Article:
Audio spectrogram of the sound, revealing “packets” of sound which result in the trilling audio. At start, these packet show a width of about 42 milliseconds to be reduced to 37 milliseconds.

P.S. If you want to donate: my favourite Graves is from Domaine de Chevalier, blanc …

SDR Console V3: Signal History and six RX Panes!

KPL

NEW: The Receivers’ Pane on top covers spectrum and spectrogram of up to six demodulators – look at different modes and bandwidths. Also new: “Signal History” at the bottom.

Simon Brown, G4ELI, has further developed his software SDR Console which has become THE platform for a real bunch of very different SDRs. The new public preview has two more exciting features:

  • “Signal History” takes the signal strength of the given bandwidth each 50 milliseconds, which can be saved in a CSV file. It is also shown in three different speeds on a display.
  • “Receivers’ Pane” shows up to six combos of spectrum/spectrogram of the complete up to 24 parallel demodulators (they additionally can be shown in the Matrix, as in former versions).

See screenshot on at the top.

“Signal History” offers many applications, to name just three:

  • analyze fading and its structure with an unsurpassed time resolution of 50 ms
  • document fade-in and fade out
  • measure signal-to-noise ratio of signals

As an First Aid, I have written a PDF of 19 pages with 36 instructive Figures. There you find a step-by-step introduction plus numerous example on how to use this valuable tool in practice. Please download it here. (Another tab opens, where you have to double-click “SDR_COM_Marker” to start download.)

Surely, I will come back to these most welcomed features in more detail. For now only some screenshot examples regarding “Signal History”, which have been realized by analyzing the CSV files with QtiPlot:

With some statistics applied on the CSV file of Signal History, you’ll get a deep inisght into fading structures. Top: original data (black), averaged (yellow), median (read line). Bottom: box diagram, histogram, 3D-band. See following screenshots for some examples.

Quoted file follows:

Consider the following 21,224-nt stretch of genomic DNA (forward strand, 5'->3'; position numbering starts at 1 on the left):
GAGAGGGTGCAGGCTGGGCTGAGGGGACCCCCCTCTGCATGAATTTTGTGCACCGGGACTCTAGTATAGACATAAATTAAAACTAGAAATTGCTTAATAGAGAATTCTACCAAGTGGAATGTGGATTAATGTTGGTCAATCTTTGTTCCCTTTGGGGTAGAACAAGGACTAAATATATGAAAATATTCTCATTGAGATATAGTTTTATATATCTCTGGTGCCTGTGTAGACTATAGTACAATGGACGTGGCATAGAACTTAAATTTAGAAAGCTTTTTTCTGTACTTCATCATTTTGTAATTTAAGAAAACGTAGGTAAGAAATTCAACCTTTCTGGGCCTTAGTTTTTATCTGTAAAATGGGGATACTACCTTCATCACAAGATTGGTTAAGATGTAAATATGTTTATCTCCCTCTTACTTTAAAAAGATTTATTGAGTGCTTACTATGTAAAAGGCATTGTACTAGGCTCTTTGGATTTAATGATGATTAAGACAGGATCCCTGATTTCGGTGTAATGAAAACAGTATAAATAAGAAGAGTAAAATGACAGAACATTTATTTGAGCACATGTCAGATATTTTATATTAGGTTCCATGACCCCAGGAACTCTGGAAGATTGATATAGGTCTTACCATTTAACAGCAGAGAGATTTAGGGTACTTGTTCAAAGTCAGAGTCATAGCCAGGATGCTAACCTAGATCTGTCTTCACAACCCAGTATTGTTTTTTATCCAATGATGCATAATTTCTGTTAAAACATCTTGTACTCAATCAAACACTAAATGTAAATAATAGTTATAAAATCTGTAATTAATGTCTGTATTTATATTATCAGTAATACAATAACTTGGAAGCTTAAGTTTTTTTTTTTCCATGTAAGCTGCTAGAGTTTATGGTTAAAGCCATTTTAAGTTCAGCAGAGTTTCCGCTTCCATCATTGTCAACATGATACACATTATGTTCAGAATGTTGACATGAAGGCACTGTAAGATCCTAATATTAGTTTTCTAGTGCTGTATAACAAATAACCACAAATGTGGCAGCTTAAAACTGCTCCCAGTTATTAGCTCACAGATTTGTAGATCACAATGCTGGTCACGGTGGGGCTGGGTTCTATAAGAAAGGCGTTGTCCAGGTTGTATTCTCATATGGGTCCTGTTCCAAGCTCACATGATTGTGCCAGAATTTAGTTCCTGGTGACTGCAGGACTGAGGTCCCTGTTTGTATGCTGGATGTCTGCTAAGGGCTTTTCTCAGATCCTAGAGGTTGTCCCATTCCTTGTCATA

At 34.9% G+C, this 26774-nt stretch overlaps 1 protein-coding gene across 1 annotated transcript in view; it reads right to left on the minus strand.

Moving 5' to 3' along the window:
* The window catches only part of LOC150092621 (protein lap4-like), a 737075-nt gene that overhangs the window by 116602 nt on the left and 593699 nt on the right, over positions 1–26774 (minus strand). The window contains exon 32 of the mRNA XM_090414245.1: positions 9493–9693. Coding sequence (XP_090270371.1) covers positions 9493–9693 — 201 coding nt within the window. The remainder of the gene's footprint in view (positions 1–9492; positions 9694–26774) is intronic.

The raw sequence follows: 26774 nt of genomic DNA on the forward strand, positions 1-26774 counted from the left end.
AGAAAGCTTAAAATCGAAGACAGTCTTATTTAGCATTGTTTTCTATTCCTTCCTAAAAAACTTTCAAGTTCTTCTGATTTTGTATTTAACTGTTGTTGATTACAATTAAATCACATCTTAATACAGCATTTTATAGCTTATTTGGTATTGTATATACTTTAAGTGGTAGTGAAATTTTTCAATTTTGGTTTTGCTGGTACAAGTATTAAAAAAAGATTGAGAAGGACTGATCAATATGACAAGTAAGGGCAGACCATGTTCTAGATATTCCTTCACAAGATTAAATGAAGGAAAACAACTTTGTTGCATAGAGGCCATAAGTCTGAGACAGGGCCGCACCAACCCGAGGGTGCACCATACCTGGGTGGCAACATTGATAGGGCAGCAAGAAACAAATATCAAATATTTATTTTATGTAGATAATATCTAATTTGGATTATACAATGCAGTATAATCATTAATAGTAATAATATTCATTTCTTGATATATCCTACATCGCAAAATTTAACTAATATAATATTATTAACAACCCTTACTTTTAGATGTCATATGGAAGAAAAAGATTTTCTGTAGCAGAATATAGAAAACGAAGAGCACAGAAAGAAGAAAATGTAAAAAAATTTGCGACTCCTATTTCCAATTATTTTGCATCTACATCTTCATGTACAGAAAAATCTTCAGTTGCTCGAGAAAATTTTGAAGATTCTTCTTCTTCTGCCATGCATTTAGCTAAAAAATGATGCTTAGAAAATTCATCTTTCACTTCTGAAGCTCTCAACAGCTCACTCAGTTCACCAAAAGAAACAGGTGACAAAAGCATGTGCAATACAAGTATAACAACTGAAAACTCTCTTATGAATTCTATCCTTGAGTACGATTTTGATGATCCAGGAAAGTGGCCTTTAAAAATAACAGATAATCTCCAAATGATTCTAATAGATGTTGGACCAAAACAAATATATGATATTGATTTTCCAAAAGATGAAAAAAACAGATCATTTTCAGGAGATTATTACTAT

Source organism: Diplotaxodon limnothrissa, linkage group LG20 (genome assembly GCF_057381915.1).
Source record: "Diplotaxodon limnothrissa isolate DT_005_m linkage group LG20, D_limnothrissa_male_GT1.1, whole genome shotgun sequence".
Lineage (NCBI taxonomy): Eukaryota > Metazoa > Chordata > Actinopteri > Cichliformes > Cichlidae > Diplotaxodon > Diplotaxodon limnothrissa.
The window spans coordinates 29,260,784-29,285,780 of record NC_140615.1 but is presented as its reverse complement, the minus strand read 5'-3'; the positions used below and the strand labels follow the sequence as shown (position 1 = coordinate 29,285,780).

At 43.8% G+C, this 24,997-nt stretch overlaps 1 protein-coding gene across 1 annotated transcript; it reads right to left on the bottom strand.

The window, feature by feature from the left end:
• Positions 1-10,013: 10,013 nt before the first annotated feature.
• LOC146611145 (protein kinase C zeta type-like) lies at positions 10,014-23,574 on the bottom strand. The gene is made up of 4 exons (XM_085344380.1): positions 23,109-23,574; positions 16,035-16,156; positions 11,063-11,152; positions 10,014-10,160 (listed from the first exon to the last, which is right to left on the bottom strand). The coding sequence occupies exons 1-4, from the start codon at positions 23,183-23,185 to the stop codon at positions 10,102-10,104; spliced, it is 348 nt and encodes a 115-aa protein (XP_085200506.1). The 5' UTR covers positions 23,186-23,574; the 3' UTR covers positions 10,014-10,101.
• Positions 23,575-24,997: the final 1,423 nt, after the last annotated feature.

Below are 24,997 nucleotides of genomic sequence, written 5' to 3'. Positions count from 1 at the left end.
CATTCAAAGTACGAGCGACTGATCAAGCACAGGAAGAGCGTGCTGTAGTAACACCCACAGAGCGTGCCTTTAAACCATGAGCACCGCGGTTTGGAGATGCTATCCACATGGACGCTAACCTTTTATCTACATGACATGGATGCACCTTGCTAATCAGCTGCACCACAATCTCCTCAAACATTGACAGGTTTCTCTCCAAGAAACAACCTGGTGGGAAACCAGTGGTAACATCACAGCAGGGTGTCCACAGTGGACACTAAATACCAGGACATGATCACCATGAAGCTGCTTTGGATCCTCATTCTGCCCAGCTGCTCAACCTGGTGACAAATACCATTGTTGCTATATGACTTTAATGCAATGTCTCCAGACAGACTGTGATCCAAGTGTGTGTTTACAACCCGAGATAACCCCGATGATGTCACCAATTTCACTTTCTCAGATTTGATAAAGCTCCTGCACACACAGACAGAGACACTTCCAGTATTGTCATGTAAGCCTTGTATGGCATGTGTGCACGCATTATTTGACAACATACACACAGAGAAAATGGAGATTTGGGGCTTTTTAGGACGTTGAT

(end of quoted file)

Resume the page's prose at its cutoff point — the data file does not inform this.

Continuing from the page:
… and this is just the beginning! [Receiver: Elad FDM-S2 & AirSpy with SpyVerter]

AirSpy: How to listen to DAB+ Broadcast

It’s pure fun to listen to N-Joy, a North-German broadcaster, in DAB+. This digital mode should replace all classical FM broadcast, and has already done this in some countries where others offer both – like Germany.

DAB+ takes place in former TV bands. Several stations are bundled in a bouqet. In Germany, one usually is in comfortable reach of at least one of these bunches, see footprint on a map, with stations around my location:

map

Footprint of DAB+ broadcasts in Germany. Pin = my location. In the list you see the stations plus the channel (“bouquet”), here 5C omnidirectional from Hannover with 10 kW and 6C, also from Hannover, but pointed to the east, with 8 kW.

As AirSpy is covering also these frequencies with high sensitivity and a decent dynamic range, I gave it a try.

First software used is called Welle (English: wave) by a team around Albrecht Lohofener. I use it on a PC/W10. It’s easy to install, and then start it by the usual double-click. An MS-DOS windows opens, starting a routine for searching and opening the AirsSpy connected to your PC. This window informs you on all steps the software is doing.

Then the graphical user interface starts. First you have to scan the bands: click “Sendersuchlauf -> Start” (the software detects on what country code your OS is running and switches automatically to e.g. English), see screenshot:

Welle

The scan is running, 13 stations have been found so far. With expert mode (“Expertenmodus”) activated, you see the spectrum of the frequncy set being scanned.

From the spectrum (right), you might see if HF gain ius ok, or that you should go from automatic (“Auto HF-Verstärkung”) to manual gain control (“Manuelle Versätrkung”) to either imporve sensitivity or to avoid distortion due to strong transmitters nearby. With me, “Auto” drives fine.

After finishing the scan, “Welle”  comes down with the bouquets in reach:

Sputnik

Just click your station from the list on the left, and the station will be heard. Many of them provice additonal information, as here MDR Sputnik with weather. On the right you again see the spectrum of the whole bouquet (6B, 183,648 MHz) plus additional information an the quality.

Secondly, a more technical approach is offered by Jan van Katwijk with also free Qt-DAB. I also use it on my PC/W10. After downloading the suite, containing also other intersting software, just start “qt-dab-0.999”. An MS-DOS windows opens, followed after some seconds by the GUI. Here you have to define the receiver from a drop-down list, choose the boquet (5C, in this case), and scanning serves you the stations’ list. You may have up to five different windows open – from the MS-DOS window to more detailed technical data, including a QPSK phase window, right from the spectrum.

QT_2